20 March 2012

Statistical Misconception Removal

Our central city is being “deconstructed”. That’s the modern word for demolition. We live in Christchurch, New Zealand where many of our buildings were badly damaged by a string of serious earthquakes over the last 18 months, beginning on 4 September 2010. Over a thousand buildings in the central city are being demolished, because they are no longer safe. The larger ones will take up to a year to bring down, and experts have come from other parts of the world to assist in the process. It is pretty sad, really as we love our buildings. But we need to […]
15 March 2012

Seductive Causation

Causation is a seductive notion. We want to make meaning out of our world. I love playing “the beeping nose” with little children. I press their nose and it beeps. I press my nose and it whirrs. It fascinates them. They have discovered cause and effect. They can make cool sounds by pressing noses. You can keep them amused for quite some time. Cause and effect implies control. If we know what causes things we are better able to control them. Scientific endeavor is largely a search for causes. History is littered with examples of misplaced cause and effect theories. […]
23 February 2012

Drill and Rote in teaching LP and Hypothesis Testing

Drill and rote-learning are derogatory terms in many education settings. They have the musty taint of “old-fashioned” ways of teaching. They evoke images of wooden classrooms and tight-lipped spinsters dressed in grey looming over trembling pupils as they recite their times-tables. Drill and rote-learning imply mindless repetition, devoid of understanding. Much more attractive educational terms are “discovery”, “exploration”, “engagement”. Constructivism requires that learners engage with their materials and create learning by building on existing knowledge and experiences. But (and I’m sure you could see this coming) I think there is a place for something not far from drill or rote-learning […]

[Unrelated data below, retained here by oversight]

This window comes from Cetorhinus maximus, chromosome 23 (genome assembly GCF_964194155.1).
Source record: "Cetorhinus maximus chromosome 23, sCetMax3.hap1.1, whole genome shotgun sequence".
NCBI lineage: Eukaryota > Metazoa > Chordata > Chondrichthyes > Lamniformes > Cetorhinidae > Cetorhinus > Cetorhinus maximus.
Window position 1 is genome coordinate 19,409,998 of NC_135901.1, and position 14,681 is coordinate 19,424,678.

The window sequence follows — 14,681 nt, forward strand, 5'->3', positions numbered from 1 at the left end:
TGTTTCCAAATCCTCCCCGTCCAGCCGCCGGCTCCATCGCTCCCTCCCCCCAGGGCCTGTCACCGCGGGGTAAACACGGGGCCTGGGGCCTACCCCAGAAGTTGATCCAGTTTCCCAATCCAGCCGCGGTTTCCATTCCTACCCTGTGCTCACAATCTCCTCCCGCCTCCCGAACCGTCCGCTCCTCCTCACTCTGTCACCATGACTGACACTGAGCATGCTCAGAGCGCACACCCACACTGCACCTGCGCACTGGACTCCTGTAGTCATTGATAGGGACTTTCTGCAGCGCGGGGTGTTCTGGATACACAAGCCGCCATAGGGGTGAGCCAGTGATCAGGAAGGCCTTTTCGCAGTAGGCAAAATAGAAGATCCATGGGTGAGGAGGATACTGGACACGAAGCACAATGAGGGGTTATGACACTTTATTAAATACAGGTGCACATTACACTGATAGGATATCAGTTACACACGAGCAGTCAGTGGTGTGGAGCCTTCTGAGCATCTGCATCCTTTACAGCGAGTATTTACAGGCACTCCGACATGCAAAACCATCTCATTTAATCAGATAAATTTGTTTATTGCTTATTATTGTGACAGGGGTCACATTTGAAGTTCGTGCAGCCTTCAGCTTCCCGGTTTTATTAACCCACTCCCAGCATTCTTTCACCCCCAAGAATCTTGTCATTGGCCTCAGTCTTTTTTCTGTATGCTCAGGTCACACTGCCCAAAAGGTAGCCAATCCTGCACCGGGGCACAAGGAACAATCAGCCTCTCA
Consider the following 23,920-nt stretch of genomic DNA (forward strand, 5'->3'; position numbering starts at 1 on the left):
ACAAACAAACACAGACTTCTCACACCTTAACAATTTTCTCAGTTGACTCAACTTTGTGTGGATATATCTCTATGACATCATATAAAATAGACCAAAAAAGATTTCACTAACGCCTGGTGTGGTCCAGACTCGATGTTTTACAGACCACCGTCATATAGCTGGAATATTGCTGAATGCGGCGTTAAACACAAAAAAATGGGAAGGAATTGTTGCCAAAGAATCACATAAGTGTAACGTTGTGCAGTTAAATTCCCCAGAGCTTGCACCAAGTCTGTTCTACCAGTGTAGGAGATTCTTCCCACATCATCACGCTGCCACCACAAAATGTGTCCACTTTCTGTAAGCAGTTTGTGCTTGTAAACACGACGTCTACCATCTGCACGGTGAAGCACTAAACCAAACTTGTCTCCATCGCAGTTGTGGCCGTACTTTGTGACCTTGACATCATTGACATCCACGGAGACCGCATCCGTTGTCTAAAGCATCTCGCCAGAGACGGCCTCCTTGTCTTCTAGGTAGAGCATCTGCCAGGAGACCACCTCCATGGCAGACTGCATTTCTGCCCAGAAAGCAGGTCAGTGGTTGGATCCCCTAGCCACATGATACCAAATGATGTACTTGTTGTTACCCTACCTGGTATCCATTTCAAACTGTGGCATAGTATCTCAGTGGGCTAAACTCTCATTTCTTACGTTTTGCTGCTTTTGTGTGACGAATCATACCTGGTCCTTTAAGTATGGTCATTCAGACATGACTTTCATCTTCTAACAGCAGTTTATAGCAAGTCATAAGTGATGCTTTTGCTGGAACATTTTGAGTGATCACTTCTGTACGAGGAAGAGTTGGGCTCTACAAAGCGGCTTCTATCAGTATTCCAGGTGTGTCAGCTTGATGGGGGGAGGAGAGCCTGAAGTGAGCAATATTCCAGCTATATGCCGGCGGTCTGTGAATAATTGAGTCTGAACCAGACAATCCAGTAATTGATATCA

26 January 2012

Sampling Error Isn't

I hope you committed to a response in the box before reading this post. This is an important topic. Recently I read an amusing blog regarding poor sampling technique. The tweet that led to the link called it “a humorous look at sample error”. I’m hoping the person who tweeted meant bad sampling, because the problem is, the story was not about sampling error. And that is because sampling error isn’t. Isn’t what? It isn’t error. It doesn’t occur by mistake. It is not caused by bad procedures. There is nothing practical you can do when sampling to avoid sampling […]
3 January 2012

The meaning of the mean

Here is an exercise you might like to try on a class or individual, when introducing the mean. I have found it interesting and enlightening for all parties, especially those who think they know everything. Dr Nic: Tell me what a mean is, as if explaining it to someone who doesn’t know about statistics. Student: It’s an average. Dr Nic: Correct, however you haven’t really increased my understanding with that description. Student: It is what you get when you add all the numbers together and divide by the number of numbers. Dr Nic: That is a correct description of how to calculate a mean. Still […]
21 December 2011
Understanding
Mathematical understanding is not the only kind of understanding. Cobb and Moore (1997)
20 December 2011

Statistics for all

Let’s start with a question. Please answer it now before you read any further! Statistics, like Operations Research, is a mathematical science. However people can be intelligent consumers of statistical analysis without having to use mathematics. The statement in the box above is false. Often statistics is taught by mathematics teachers, who understand the mathematical aspects of statistics, but may never have dirtied their hands with real data. They teach the mechanics of calculating the values of standard deviations and confidence intervals, intending that this will lead to understanding. Unfortunately many of their pupils do not gain understanding from the application […]